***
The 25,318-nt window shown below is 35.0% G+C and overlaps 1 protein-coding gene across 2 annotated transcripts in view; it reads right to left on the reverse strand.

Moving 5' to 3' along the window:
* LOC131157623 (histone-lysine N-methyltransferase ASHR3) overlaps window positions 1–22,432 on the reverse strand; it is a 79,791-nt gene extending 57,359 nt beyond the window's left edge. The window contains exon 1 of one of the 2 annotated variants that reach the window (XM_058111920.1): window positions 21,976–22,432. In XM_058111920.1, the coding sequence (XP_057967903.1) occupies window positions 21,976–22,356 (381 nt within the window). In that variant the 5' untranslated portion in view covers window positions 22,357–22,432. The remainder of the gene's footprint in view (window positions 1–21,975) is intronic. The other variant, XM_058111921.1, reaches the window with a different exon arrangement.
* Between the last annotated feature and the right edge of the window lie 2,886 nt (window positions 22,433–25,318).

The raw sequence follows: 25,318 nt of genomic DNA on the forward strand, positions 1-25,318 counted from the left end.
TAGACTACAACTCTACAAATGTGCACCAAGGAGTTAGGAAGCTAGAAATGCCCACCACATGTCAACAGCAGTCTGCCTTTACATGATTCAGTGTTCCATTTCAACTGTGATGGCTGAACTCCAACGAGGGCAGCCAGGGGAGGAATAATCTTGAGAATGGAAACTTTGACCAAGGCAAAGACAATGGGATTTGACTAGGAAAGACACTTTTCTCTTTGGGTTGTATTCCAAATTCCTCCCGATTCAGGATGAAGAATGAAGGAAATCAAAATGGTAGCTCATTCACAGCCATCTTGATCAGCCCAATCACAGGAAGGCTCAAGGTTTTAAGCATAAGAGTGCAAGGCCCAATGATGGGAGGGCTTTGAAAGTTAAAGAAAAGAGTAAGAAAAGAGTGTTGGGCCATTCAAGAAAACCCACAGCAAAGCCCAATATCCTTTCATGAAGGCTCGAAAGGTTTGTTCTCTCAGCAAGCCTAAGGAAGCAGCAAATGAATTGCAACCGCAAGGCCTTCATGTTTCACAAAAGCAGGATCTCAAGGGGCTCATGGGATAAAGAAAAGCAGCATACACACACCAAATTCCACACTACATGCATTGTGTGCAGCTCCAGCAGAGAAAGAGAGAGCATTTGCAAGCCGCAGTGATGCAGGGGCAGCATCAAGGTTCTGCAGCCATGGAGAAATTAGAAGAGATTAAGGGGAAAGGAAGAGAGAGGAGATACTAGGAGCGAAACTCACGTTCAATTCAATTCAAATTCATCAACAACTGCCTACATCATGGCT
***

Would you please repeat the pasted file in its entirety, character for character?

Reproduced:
The 25,318-nt window shown below is 35.0% G+C and overlaps 1 protein-coding gene across 2 annotated transcripts in view; it reads right to left on the reverse strand.

Moving 5' to 3' along the window:
* LOC131157623 (histone-lysine N-methyltransferase ASHR3) overlaps window positions 1–22,432 on the reverse strand; it is a 79,791-nt gene extending 57,359 nt beyond the window's left edge. The window contains exon 1 of one of the 2 annotated variants that reach the window (XM_058111920.1): window positions 21,976–22,432. In XM_058111920.1, the coding sequence (XP_057967903.1) occupies window positions 21,976–22,356 (381 nt within the window). In that variant the 5' untranslated portion in view covers window positions 22,357–22,432. The remainder of the gene's footprint in view (window positions 1–21,975) is intronic. The other variant, XM_058111921.1, reaches the window with a different exon arrangement.
* Between the last annotated feature and the right edge of the window lie 2,886 nt (window positions 22,433–25,318).

The raw sequence follows: 25,318 nt of genomic DNA on the forward strand, positions 1-25,318 counted from the left end.
TAGACTACAACTCTACAAATGTGCACCAAGGAGTTAGGAAGCTAGAAATGCCCACCACATGTCAACAGCAGTCTGCCTTTACATGATTCAGTGTTCCATTTCAACTGTGATGGCTGAACTCCAACGAGGGCAGCCAGGGGAGGAATAATCTTGAGAATGGAAACTTTGACCAAGGCAAAGACAATGGGATTTGACTAGGAAAGACACTTTTCTCTTTGGGTTGTATTCCAAATTCCTCCCGATTCAGGATGAAGAATGAAGGAAATCAAAATGGTAGCTCATTCACAGCCATCTTGATCAGCCCAATCACAGGAAGGCTCAAGGTTTTAAGCATAAGAGTGCAAGGCCCAATGATGGGAGGGCTTTGAAAGTTAAAGAAAAGAGTAAGAAAAGAGTGTTGGGCCATTCAAGAAAACCCACAGCAAAGCCCAATATCCTTTCATGAAGGCTCGAAAGGTTTGTTCTCTCAGCAAGCCTAAGGAAGCAGCAAATGAATTGCAACCGCAAGGCCTTCATGTTTCACAAAAGCAGGATCTCAAGGGGCTCATGGGATAAAGAAAAGCAGCATACACACACCAAATTCCACACTACATGCATTGTGTGCAGCTCCAGCAGAGAAAGAGAGAGCATTTGCAAGCCGCAGTGATGCAGGGGCAGCATCAAGGTTCTGCAGCCATGGAGAAATTAGAAGAGATTAAGGGGAAAGGAAGAGAGAGGAGATACTAGGAGCGAAACTCACGTTCAATTCAATTCAAATTCATCAACAACTGCCTACATCATGGCT